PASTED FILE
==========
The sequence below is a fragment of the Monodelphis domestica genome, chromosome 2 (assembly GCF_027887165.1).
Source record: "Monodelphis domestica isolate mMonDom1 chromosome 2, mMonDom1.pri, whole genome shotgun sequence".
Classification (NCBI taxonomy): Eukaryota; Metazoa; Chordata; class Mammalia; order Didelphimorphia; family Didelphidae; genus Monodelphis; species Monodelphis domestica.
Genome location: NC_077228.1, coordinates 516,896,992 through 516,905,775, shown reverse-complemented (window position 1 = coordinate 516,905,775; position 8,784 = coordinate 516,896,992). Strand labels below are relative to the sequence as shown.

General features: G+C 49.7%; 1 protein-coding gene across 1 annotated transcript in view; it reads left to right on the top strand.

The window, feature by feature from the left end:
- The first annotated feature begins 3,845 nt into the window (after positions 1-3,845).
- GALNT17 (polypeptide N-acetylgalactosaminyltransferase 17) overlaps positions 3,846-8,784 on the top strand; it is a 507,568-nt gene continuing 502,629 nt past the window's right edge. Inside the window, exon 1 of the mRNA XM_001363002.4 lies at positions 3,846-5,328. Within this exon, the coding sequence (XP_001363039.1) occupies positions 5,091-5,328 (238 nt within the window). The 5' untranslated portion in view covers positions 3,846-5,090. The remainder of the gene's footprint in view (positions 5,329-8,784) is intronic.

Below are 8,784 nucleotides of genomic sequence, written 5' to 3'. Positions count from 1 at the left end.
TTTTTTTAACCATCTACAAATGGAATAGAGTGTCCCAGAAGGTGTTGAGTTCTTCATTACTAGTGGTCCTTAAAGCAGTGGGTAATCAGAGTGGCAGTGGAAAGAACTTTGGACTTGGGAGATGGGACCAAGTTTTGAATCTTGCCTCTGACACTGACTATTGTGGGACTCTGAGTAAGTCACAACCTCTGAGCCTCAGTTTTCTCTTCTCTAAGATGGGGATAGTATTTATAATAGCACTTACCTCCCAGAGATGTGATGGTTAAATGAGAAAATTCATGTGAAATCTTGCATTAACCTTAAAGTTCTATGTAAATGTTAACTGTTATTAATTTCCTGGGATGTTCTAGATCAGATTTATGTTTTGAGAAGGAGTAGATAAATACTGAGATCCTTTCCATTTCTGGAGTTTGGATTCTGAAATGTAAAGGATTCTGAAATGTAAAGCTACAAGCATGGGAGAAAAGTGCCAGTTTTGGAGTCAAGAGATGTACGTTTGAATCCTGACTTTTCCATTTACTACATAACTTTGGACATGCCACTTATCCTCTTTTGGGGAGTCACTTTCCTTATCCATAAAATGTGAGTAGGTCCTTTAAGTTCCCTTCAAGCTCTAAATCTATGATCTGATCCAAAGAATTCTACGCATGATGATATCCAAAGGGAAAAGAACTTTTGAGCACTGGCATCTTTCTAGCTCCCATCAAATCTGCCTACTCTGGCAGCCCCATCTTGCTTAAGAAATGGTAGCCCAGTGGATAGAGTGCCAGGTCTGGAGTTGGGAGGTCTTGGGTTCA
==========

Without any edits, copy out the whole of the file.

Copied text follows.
The sequence below is a fragment of the Monodelphis domestica genome, chromosome 2 (assembly GCF_027887165.1).
Source record: "Monodelphis domestica isolate mMonDom1 chromosome 2, mMonDom1.pri, whole genome shotgun sequence".
Classification (NCBI taxonomy): Eukaryota; Metazoa; Chordata; class Mammalia; order Didelphimorphia; family Didelphidae; genus Monodelphis; species Monodelphis domestica.
Genome location: NC_077228.1, coordinates 516,896,992 through 516,905,775, shown reverse-complemented (window position 1 = coordinate 516,905,775; position 8,784 = coordinate 516,896,992). Strand labels below are relative to the sequence as shown.

General features: G+C 49.7%; 1 protein-coding gene across 1 annotated transcript in view; it reads left to right on the top strand.

The window, feature by feature from the left end:
- The first annotated feature begins 3,845 nt into the window (after positions 1-3,845).
- GALNT17 (polypeptide N-acetylgalactosaminyltransferase 17) overlaps positions 3,846-8,784 on the top strand; it is a 507,568-nt gene continuing 502,629 nt past the window's right edge. Inside the window, exon 1 of the mRNA XM_001363002.4 lies at positions 3,846-5,328. Within this exon, the coding sequence (XP_001363039.1) occupies positions 5,091-5,328 (238 nt within the window). The 5' untranslated portion in view covers positions 3,846-5,090. The remainder of the gene's footprint in view (positions 5,329-8,784) is intronic.

Below are 8,784 nucleotides of genomic sequence, written 5' to 3'. Positions count from 1 at the left end.
TTTTTTTAACCATCTACAAATGGAATAGAGTGTCCCAGAAGGTGTTGAGTTCTTCATTACTAGTGGTCCTTAAAGCAGTGGGTAATCAGAGTGGCAGTGGAAAGAACTTTGGACTTGGGAGATGGGACCAAGTTTTGAATCTTGCCTCTGACACTGACTATTGTGGGACTCTGAGTAAGTCACAACCTCTGAGCCTCAGTTTTCTCTTCTCTAAGATGGGGATAGTATTTATAATAGCACTTACCTCCCAGAGATGTGATGGTTAAATGAGAAAATTCATGTGAAATCTTGCATTAACCTTAAAGTTCTATGTAAATGTTAACTGTTATTAATTTCCTGGGATGTTCTAGATCAGATTTATGTTTTGAGAAGGAGTAGATAAATACTGAGATCCTTTCCATTTCTGGAGTTTGGATTCTGAAATGTAAAGGATTCTGAAATGTAAAGCTACAAGCATGGGAGAAAAGTGCCAGTTTTGGAGTCAAGAGATGTACGTTTGAATCCTGACTTTTCCATTTACTACATAACTTTGGACATGCCACTTATCCTCTTTTGGGGAGTCACTTTCCTTATCCATAAAATGTGAGTAGGTCCTTTAAGTTCCCTTCAAGCTCTAAATCTATGATCTGATCCAAAGAATTCTACGCATGATGATATCCAAAGGGAAAAGAACTTTTGAGCACTGGCATCTTTCTAGCTCCCATCAAATCTGCCTACTCTGGCAGCCCCATCTTGCTTAAGAAATGGTAGCCCAGTGGATAGAGTGCCAGGTCTGGAGTTGGGAGGTCTTGGGTTCA